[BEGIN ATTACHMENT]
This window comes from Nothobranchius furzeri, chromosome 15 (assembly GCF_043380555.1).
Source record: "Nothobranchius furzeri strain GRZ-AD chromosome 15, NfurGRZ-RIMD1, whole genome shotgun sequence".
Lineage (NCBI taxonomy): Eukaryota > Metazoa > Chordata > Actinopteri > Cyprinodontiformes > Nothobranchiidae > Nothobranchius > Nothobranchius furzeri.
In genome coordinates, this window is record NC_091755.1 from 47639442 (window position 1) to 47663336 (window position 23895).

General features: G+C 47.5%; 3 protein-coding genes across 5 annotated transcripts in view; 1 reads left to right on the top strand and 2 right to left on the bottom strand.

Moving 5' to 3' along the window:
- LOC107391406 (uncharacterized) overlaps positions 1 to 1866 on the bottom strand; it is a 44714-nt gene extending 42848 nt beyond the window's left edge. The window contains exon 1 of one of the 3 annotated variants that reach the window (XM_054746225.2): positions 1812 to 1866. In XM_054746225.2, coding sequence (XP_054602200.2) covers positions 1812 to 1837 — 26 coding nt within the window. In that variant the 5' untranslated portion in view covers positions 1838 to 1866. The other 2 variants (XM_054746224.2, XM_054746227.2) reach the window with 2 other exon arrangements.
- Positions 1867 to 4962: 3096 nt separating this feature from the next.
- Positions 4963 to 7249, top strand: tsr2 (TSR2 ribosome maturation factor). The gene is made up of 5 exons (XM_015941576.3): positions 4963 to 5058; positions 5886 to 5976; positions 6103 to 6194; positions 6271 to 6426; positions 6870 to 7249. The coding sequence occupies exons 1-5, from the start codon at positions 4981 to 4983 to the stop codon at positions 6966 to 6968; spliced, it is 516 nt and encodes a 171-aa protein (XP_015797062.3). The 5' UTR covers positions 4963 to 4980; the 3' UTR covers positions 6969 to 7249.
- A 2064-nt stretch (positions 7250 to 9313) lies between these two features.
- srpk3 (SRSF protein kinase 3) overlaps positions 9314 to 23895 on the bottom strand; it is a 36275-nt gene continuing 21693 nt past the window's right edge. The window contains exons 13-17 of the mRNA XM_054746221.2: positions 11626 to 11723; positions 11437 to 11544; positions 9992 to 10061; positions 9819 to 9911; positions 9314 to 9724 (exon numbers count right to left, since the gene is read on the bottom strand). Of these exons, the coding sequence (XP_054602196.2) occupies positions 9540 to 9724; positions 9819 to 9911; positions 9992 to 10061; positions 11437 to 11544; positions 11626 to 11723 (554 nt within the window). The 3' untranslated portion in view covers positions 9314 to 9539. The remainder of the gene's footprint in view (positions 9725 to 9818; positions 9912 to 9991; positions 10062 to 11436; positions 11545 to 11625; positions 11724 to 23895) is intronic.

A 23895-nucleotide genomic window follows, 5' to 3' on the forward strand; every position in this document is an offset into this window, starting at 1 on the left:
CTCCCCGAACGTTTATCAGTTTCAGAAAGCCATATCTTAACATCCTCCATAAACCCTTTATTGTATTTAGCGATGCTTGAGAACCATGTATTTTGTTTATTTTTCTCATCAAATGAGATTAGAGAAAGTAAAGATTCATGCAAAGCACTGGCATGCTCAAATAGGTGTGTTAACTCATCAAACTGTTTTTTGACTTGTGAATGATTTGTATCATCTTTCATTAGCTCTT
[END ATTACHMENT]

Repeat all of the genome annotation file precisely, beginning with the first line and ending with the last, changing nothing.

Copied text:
This window comes from Nothobranchius furzeri, chromosome 15 (assembly GCF_043380555.1).
Source record: "Nothobranchius furzeri strain GRZ-AD chromosome 15, NfurGRZ-RIMD1, whole genome shotgun sequence".
Lineage (NCBI taxonomy): Eukaryota > Metazoa > Chordata > Actinopteri > Cyprinodontiformes > Nothobranchiidae > Nothobranchius > Nothobranchius furzeri.
In genome coordinates, this window is record NC_091755.1 from 47639442 (window position 1) to 47663336 (window position 23895).

General features: G+C 47.5%; 3 protein-coding genes across 5 annotated transcripts in view; 1 reads left to right on the top strand and 2 right to left on the bottom strand.

Moving 5' to 3' along the window:
- LOC107391406 (uncharacterized) overlaps positions 1 to 1866 on the bottom strand; it is a 44714-nt gene extending 42848 nt beyond the window's left edge. The window contains exon 1 of one of the 3 annotated variants that reach the window (XM_054746225.2): positions 1812 to 1866. In XM_054746225.2, coding sequence (XP_054602200.2) covers positions 1812 to 1837 — 26 coding nt within the window. In that variant the 5' untranslated portion in view covers positions 1838 to 1866. The other 2 variants (XM_054746224.2, XM_054746227.2) reach the window with 2 other exon arrangements.
- Positions 1867 to 4962: 3096 nt separating this feature from the next.
- Positions 4963 to 7249, top strand: tsr2 (TSR2 ribosome maturation factor). The gene is made up of 5 exons (XM_015941576.3): positions 4963 to 5058; positions 5886 to 5976; positions 6103 to 6194; positions 6271 to 6426; positions 6870 to 7249. The coding sequence occupies exons 1-5, from the start codon at positions 4981 to 4983 to the stop codon at positions 6966 to 6968; spliced, it is 516 nt and encodes a 171-aa protein (XP_015797062.3). The 5' UTR covers positions 4963 to 4980; the 3' UTR covers positions 6969 to 7249.
- A 2064-nt stretch (positions 7250 to 9313) lies between these two features.
- srpk3 (SRSF protein kinase 3) overlaps positions 9314 to 23895 on the bottom strand; it is a 36275-nt gene continuing 21693 nt past the window's right edge. The window contains exons 13-17 of the mRNA XM_054746221.2: positions 11626 to 11723; positions 11437 to 11544; positions 9992 to 10061; positions 9819 to 9911; positions 9314 to 9724 (exon numbers count right to left, since the gene is read on the bottom strand). Of these exons, the coding sequence (XP_054602196.2) occupies positions 9540 to 9724; positions 9819 to 9911; positions 9992 to 10061; positions 11437 to 11544; positions 11626 to 11723 (554 nt within the window). The 3' untranslated portion in view covers positions 9314 to 9539. The remainder of the gene's footprint in view (positions 9725 to 9818; positions 9912 to 9991; positions 10062 to 11436; positions 11545 to 11625; positions 11724 to 23895) is intronic.

A 23895-nucleotide genomic window follows, 5' to 3' on the forward strand; every position in this document is an offset into this window, starting at 1 on the left:
CTCCCCGAACGTTTATCAGTTTCAGAAAGCCATATCTTAACATCCTCCATAAACCCTTTATTGTATTTAGCGATGCTTGAGAACCATGTATTTTGTTTATTTTTCTCATCAAATGAGATTAGAGAAAGTAAAGATTCATGCAAAGCACTGGCATGCTCAAATAGGTGTGTTAACTCATCAAACTGTTTTTTGACTTGTGAATGATTTGTATCATCTTTCATTAGCTCTT